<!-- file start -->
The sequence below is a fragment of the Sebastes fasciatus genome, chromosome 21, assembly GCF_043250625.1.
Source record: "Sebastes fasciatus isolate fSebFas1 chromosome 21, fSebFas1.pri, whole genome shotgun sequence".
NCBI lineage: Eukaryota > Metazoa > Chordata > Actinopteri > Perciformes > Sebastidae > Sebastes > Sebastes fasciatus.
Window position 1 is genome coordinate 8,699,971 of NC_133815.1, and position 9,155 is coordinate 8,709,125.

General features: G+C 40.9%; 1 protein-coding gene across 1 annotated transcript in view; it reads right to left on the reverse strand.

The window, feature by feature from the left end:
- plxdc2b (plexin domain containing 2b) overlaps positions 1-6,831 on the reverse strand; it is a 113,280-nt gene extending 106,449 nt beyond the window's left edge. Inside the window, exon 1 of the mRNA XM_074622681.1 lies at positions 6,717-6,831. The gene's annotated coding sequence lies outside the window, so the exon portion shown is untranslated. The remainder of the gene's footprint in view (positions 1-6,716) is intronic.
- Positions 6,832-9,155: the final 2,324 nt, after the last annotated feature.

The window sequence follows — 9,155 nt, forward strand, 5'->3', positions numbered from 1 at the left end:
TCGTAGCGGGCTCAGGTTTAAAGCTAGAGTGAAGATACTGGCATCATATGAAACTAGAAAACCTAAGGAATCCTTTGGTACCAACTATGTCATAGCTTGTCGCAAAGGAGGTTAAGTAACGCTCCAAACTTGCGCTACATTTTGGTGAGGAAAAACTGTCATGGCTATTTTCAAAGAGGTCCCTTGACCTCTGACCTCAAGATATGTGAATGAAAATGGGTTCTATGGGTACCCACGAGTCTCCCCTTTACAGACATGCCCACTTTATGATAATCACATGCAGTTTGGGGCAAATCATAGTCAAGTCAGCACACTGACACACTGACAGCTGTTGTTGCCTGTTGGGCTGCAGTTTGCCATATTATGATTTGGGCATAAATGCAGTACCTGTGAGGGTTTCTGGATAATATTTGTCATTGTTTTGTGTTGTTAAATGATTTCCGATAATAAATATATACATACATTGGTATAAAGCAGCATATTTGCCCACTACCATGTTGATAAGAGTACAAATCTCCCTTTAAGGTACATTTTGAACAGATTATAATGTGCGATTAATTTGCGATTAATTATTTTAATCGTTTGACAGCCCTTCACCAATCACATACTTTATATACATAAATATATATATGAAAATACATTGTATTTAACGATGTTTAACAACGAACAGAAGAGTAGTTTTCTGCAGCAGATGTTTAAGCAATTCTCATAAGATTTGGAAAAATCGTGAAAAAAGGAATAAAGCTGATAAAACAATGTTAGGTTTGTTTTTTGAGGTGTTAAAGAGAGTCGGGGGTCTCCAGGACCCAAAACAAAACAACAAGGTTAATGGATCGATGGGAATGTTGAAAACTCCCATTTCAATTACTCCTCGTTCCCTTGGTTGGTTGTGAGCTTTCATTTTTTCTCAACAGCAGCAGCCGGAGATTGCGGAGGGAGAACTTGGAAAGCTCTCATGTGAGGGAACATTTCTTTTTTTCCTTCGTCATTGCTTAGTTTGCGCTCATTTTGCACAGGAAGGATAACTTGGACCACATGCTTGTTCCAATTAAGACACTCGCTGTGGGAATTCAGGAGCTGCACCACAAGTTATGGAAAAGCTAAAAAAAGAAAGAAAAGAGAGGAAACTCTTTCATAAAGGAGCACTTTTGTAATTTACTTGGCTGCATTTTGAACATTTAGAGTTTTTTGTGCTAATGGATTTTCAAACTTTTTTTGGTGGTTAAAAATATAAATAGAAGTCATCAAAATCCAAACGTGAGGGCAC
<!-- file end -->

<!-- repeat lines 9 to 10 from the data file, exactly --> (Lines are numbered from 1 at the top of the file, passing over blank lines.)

The window sequence follows — 9,155 nt, forward strand, 5'->3', positions numbered from 1 at the left end:
TCGTAGCGGGCTCAGGTTTAAAGCTAGAGTGAAGATACTGGCATCATATGAAACTAGAAAACCTAAGGAATCCTTTGGTACCAACTATGTCATAGCTTGTCGCAAAGGAGGTTAAGTAACGCTCCAAACTTGCGCTACATTTTGGTGAGGAAAAACTGTCATGGCTATTTTCAAAGAGGTCCCTTGACCTCTGACCTCAAGATATGTGAATGAAAATGGGTTCTATGGGTACCCACGAGTCTCCCCTTTACAGACATGCCCACTTTATGATAATCACATGCAGTTTGGGGCAAATCATAGTCAAGTCAGCACACTGACACACTGACAGCTGTTGTTGCCTGTTGGGCTGCAGTTTGCCATATTATGATTTGGGCATAAATGCAGTACCTGTGAGGGTTTCTGGATAATATTTGTCATTGTTTTGTGTTGTTAAATGATTTCCGATAATAAATATATACATACATTGGTATAAAGCAGCATATTTGCCCACTACCATGTTGATAAGAGTACAAATCTCCCTTTAAGGTACATTTTGAACAGATTATAATGTGCGATTAATTTGCGATTAATTATTTTAATCGTTTGACAGCCCTTCACCAATCACATACTTTATATACATAAATATATATATGAAAATACATTGTATTTAACGATGTTTAACAACGAACAGAAGAGTAGTTTTCTGCAGCAGATGTTTAAGCAATTCTCATAAGATTTGGAAAAATCGTGAAAAAAGGAATAAAGCTGATAAAACAATGTTAGGTTTGTTTTTTGAGGTGTTAAAGAGAGTCGGGGGTCTCCAGGACCCAAAACAAAACAACAAGGTTAATGGATCGATGGGAATGTTGAAAACTCCCATTTCAATTACTCCTCGTTCCCTTGGTTGGTTGTGAGCTTTCATTTTTTCTCAACAGCAGCAGCCGGAGATTGCGGAGGGAGAACTTGGAAAGCTCTCATGTGAGGGAACATTTCTTTTTTTCCTTCGTCATTGCTTAGTTTGCGCTCATTTTGCACAGGAAGGATAACTTGGACCACATGCTTGTTCCAATTAAGACACTCGCTGTGGGAATTCAGGAGCTGCACCACAAGTTATGGAAAAGCTAAAAAAAGAAAGAAAAGAGAGGAAACTCTTTCATAAAGGAGCACTTTTGTAATTTACTTGGCTGCATTTTGAACATTTAGAGTTTTTTGTGCTAATGGATTTTCAAACTTTTTTTGGTGGTTAAAAATATAAATAGAAGTCATCAAAATCCAAACGTGAGGGCAC